Each lesson contains objectives, a list of materials, a warm-up or review, followed by the main activities for the lesson. You can complete the lesson in one day or split it up into two lessons or days. We’ve done both; it just depends on how Firefly is feeling that day. Sometimes we’ve spent the better part of an afternoon on it because he is having fun with one of the RightStart games and wants to keep playing.
RightStart is the kind of program you do with your child. It is not something that you give them and they complete it on their own while you are working with one of your other kids or changing the laundry or checking your facebook (not that I’d know anything about that. wink). If you get interrupted forty times during a lesson, it’s hard. Not that we would know anything about interruptions around here. (As I was actually writing this post, my toddler attempted to fashion reigns out of my husband’s dress socks and put them around the dog’s neck, horsy like. I’m sure I caught him moments before he fashioned a saddle out of a couch pillow and attempted to go for a ride.) Yup, we know all about interruptions, especially of the toddler and preschooler variety.
My point is that while I love this program and it has been a great fit for my first grader, it is something that is best done while you have some (mostly) quiet, (mostly) uninterrupted time. We accomplish this by saving math for when my toddler is napping and my preschooler is preoccupied with toys, an art project or a video. Sometimes we do a lesson after dinner when my husband can occupy my younger kids. The occasional weekend lesson is not unheard of in our house.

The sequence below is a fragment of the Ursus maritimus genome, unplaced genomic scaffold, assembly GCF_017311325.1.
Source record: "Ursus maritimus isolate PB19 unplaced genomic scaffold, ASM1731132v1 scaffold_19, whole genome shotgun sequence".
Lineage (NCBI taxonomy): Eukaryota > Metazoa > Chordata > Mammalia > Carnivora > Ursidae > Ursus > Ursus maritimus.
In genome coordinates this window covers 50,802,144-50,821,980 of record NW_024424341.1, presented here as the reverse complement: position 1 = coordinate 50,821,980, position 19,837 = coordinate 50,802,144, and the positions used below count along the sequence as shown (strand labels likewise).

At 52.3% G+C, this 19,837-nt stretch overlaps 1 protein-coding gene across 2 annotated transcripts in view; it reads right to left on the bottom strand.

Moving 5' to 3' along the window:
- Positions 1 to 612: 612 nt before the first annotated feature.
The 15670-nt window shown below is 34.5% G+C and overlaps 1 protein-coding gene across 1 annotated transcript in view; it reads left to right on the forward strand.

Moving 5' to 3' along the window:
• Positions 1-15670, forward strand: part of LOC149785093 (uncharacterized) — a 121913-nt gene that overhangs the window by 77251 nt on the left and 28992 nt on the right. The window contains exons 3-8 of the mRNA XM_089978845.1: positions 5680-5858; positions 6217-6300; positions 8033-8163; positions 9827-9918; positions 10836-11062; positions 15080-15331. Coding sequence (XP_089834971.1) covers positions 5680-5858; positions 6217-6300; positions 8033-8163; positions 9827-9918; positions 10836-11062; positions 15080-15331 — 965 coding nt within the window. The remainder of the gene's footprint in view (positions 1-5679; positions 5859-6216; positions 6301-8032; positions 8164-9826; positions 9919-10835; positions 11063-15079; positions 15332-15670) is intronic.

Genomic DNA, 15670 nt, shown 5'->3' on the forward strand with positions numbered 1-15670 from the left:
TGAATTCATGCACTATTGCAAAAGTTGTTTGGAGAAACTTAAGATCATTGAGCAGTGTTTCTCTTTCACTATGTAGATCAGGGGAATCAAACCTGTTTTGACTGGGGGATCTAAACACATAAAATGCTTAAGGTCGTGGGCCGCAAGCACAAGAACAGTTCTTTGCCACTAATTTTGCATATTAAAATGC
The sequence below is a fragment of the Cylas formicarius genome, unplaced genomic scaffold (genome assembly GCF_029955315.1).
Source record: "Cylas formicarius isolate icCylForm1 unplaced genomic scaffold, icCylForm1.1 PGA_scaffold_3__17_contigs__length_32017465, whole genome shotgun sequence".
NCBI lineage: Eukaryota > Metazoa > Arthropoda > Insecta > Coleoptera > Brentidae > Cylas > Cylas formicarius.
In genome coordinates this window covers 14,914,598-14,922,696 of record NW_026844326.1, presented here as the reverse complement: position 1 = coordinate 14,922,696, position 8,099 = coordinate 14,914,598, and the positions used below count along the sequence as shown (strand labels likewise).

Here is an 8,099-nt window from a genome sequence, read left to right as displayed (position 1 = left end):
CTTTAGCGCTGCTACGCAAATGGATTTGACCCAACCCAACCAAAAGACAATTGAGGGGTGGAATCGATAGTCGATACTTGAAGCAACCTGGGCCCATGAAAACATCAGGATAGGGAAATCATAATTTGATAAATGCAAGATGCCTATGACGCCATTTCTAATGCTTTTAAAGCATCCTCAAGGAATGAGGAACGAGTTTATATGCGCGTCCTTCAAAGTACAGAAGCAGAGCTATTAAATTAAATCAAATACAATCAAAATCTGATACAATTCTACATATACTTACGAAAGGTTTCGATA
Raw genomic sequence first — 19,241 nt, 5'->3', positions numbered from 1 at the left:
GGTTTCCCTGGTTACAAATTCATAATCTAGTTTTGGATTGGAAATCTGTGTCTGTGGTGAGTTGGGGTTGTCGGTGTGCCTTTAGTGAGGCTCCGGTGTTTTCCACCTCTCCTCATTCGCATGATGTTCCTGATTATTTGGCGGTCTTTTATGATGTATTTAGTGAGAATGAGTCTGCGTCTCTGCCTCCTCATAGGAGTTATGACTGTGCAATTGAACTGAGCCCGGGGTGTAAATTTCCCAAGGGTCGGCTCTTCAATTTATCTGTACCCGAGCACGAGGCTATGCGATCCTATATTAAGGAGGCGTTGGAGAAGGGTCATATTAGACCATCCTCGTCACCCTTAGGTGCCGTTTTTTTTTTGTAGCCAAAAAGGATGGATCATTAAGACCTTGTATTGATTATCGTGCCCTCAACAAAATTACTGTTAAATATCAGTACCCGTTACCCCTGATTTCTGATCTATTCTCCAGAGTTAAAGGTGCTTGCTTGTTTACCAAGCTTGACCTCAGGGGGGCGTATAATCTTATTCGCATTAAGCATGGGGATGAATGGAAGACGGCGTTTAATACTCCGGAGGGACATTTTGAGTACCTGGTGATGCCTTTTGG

Each entire lesson takes us about a half an hour, sometimes more. This time may vary depending on the child. Sometimes it takes us longer because my child is very interested in the material and he wants to keep going. He is not the type of kid who likes to sit still for very long, so this says a lot about the program. You can also divide each lesson into two. I’ve read several accounts of other families who do this if they don’t have time to do a whole lesson at once or if this is a better fit for their child’s attention span and learning style.
It is a good idea to review each lesson beforehand and make sure you have all the materials ready to go. All the materials are included if you purchase the starter kit, and this is another feature I love about this program. It came with all of the things you see here, plus a host of other paper manipulatives, which you can pull out or copy from the manual.
You can download a sampler of each Level. Here is the Level B page. At the bottom of the left hand side bar you will see the download.
Do you need supplemental materials?
My answer to this is no, however, Firefly’s only issue thus far with RightStart is that he wants more! For example, early on in the book, they do a lesson or two about money, then move onto something else. They come back to money later on, but Firefly was intrigued and wanted to know more about counting coins and such. So we spent a couple of extra days on money, playing “store”, sorting and counting coins, adding them up on the abacus. We’ve taken a cue from RightStart’s fondness of math games and made up our own games with money, as well as telling time. You don’t need to acquire extra manipulatives for that. A handful of coins and a clock will do.